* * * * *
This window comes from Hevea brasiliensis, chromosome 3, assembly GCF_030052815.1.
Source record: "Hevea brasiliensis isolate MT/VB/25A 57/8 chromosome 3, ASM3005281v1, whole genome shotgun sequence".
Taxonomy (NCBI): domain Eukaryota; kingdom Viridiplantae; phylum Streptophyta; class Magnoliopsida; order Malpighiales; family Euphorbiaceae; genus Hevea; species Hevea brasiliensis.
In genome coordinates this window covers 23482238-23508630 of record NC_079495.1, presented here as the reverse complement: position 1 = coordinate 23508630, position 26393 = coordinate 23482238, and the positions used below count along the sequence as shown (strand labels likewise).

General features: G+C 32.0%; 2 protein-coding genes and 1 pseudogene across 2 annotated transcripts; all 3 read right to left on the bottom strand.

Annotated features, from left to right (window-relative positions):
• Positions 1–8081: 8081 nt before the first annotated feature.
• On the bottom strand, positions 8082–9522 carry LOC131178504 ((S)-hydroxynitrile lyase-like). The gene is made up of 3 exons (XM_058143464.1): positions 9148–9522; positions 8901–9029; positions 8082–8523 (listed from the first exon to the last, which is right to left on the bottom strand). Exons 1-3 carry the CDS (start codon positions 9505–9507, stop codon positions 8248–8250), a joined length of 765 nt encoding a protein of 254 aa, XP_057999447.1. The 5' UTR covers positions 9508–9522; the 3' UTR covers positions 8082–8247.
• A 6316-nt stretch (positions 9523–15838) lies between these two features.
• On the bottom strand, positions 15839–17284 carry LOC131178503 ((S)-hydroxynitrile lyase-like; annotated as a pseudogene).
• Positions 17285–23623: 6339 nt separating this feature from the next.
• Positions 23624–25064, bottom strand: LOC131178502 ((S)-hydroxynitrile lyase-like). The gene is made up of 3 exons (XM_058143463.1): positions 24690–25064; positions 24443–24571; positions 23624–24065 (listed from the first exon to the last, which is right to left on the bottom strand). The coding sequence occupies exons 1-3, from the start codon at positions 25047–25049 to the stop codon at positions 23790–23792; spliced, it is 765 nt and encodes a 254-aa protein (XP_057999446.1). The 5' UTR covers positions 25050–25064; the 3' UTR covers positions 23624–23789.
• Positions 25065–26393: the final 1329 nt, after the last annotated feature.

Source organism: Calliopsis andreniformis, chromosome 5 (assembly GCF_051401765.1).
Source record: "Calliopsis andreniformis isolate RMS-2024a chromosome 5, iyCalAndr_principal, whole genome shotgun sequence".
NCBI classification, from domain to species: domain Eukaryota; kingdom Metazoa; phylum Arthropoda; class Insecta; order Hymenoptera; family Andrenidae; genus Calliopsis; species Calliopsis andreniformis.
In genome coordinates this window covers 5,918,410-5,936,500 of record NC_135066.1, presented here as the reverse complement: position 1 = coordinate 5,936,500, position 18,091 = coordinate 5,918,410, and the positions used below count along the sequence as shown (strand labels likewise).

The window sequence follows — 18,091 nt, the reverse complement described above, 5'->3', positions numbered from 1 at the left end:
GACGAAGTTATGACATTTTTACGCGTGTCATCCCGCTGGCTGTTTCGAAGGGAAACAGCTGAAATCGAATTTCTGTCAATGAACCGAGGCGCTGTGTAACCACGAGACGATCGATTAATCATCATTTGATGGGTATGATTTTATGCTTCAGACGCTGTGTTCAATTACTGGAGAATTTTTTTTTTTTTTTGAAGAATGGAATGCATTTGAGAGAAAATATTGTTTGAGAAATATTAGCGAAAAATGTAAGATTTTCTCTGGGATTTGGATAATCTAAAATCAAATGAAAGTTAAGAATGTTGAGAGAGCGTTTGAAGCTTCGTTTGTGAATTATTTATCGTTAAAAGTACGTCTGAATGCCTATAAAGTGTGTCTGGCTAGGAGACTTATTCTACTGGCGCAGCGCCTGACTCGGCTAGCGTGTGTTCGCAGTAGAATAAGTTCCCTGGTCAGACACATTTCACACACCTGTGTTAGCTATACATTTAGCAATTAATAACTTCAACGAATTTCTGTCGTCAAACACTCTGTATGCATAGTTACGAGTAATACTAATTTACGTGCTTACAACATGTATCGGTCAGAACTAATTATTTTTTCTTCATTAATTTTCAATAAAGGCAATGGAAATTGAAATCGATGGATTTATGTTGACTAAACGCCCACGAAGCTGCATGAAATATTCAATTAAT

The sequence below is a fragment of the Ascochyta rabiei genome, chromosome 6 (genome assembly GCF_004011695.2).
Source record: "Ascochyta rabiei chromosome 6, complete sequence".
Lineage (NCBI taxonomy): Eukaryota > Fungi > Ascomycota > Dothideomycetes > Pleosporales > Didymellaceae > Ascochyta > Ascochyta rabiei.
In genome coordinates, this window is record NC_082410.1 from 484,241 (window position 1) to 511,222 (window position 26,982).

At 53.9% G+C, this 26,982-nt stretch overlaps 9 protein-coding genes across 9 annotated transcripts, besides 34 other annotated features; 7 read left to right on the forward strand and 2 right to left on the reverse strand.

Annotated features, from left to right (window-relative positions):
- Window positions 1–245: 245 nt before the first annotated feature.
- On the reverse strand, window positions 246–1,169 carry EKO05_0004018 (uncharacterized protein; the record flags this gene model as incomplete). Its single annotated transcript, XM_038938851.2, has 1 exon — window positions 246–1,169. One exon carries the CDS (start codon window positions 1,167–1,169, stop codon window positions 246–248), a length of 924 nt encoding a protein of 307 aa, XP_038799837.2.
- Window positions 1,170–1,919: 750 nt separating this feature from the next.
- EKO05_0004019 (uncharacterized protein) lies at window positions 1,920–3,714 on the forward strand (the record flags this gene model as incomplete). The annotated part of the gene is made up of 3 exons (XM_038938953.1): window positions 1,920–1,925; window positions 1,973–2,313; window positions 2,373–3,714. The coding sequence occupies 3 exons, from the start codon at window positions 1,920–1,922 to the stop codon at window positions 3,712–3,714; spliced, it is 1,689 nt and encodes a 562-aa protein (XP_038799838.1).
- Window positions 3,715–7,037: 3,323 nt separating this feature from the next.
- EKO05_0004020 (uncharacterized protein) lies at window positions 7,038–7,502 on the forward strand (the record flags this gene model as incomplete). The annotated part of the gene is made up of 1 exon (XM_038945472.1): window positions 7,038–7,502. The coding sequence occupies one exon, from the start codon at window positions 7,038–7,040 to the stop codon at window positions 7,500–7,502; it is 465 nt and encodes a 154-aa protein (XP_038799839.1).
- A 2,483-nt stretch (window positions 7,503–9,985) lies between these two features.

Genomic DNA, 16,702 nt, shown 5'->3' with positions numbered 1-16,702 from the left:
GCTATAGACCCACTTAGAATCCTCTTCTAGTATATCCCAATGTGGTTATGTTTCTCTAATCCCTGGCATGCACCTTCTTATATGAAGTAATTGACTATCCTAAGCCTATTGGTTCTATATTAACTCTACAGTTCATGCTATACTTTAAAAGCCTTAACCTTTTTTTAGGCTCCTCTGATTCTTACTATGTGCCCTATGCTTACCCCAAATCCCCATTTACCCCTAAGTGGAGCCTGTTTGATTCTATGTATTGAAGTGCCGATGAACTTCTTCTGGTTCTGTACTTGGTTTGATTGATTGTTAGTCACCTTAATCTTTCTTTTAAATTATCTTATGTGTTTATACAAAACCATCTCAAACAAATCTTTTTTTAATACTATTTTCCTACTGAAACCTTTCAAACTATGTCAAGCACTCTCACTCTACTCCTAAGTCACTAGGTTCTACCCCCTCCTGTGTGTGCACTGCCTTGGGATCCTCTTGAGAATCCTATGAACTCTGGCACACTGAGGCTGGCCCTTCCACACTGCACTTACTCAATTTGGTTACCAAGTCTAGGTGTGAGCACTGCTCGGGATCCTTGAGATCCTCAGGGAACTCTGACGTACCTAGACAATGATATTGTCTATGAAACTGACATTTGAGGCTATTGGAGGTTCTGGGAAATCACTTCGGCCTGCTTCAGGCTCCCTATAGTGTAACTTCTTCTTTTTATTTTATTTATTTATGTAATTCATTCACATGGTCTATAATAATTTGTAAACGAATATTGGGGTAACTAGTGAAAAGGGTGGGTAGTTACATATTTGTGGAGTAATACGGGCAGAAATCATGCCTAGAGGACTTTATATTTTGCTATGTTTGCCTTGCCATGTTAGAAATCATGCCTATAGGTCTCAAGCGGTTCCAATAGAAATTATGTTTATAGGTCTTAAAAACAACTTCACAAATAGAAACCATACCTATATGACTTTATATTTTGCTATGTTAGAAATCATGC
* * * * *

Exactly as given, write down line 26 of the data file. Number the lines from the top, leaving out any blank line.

- Window positions 1–245: 245 nt before the first annotated feature.